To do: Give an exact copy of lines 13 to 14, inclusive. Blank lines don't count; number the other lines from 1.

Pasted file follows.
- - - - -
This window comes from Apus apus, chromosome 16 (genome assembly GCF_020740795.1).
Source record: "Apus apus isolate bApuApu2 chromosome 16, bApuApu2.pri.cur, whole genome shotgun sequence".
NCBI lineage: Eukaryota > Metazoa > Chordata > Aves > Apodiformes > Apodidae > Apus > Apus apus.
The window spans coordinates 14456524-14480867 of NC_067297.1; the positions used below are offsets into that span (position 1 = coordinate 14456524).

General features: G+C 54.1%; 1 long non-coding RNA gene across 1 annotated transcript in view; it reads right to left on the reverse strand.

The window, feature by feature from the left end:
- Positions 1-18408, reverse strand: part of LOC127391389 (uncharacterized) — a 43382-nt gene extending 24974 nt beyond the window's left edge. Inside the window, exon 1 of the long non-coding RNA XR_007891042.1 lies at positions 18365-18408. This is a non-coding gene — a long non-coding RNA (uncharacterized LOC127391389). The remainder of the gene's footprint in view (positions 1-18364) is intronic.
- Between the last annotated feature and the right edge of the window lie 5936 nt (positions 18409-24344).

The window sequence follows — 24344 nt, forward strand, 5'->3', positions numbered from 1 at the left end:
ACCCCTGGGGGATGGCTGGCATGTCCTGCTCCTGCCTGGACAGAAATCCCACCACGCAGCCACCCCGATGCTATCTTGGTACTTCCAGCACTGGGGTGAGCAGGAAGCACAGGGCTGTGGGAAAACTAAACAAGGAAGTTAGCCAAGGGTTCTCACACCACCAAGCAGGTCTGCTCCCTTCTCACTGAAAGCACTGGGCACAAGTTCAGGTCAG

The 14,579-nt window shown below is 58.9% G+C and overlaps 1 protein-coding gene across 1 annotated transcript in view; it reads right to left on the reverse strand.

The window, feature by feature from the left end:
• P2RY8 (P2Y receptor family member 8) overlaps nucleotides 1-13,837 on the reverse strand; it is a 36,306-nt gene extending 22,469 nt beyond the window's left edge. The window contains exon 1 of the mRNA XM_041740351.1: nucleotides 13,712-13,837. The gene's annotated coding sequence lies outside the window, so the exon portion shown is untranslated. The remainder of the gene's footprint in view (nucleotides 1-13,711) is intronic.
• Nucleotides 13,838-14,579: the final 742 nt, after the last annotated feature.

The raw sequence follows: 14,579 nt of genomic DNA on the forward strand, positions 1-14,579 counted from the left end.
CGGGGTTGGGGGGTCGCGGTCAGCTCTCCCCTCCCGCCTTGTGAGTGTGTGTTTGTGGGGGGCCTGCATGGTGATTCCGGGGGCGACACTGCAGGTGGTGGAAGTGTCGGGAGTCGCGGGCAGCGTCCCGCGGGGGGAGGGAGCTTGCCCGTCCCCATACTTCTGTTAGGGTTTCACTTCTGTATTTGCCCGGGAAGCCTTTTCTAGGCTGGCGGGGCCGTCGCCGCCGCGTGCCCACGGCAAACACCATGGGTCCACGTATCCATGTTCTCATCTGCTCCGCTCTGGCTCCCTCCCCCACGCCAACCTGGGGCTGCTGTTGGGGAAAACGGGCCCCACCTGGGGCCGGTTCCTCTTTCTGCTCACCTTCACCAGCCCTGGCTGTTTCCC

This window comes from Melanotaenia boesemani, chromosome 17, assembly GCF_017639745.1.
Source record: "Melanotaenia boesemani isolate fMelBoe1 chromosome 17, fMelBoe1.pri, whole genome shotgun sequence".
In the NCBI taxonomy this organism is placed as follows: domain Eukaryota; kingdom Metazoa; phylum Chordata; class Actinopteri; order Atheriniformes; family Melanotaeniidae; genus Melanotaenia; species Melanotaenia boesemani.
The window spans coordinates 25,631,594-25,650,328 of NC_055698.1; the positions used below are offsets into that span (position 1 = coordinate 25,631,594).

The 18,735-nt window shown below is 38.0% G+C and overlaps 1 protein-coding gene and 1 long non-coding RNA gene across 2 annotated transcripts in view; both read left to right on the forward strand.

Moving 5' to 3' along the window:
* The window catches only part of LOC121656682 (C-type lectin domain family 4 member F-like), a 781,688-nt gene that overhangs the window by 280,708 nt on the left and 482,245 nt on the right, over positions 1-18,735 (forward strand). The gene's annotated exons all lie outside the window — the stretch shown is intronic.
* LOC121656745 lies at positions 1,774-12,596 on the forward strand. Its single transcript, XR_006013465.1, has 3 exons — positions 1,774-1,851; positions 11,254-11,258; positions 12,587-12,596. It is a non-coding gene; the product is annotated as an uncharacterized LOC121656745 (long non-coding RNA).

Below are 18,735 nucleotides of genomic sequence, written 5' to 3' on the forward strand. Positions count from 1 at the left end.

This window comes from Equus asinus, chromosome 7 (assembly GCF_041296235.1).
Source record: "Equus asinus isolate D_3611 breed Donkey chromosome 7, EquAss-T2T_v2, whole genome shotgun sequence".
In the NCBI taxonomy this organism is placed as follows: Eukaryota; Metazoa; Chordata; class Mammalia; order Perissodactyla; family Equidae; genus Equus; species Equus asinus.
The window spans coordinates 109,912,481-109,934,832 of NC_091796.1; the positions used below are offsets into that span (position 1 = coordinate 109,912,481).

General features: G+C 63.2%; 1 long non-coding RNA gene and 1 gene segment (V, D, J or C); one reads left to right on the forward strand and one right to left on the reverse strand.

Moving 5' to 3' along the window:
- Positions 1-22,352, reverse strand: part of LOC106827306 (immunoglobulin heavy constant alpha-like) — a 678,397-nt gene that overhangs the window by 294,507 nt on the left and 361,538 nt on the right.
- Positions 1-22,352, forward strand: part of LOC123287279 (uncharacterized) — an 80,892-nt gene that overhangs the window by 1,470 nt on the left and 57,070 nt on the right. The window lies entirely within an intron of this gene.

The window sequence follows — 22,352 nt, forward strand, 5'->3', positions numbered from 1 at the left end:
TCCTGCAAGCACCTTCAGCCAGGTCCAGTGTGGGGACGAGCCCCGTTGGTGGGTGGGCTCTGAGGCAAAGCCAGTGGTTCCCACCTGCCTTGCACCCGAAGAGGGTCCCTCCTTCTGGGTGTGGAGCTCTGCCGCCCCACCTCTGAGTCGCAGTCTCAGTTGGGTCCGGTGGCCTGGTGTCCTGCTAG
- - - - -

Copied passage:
• P2RY8 (P2Y receptor family member 8) overlaps nucleotides 1-13,837 on the reverse strand; it is a 36,306-nt gene extending 22,469 nt beyond the window's left edge. The window contains exon 1 of the mRNA XM_041740351.1: nucleotides 13,712-13,837. The gene's annotated coding sequence lies outside the window, so the exon portion shown is untranslated. The remainder of the gene's footprint in view (nucleotides 1-13,711) is intronic.
• Nucleotides 13,838-14,579: the final 742 nt, after the last annotated feature.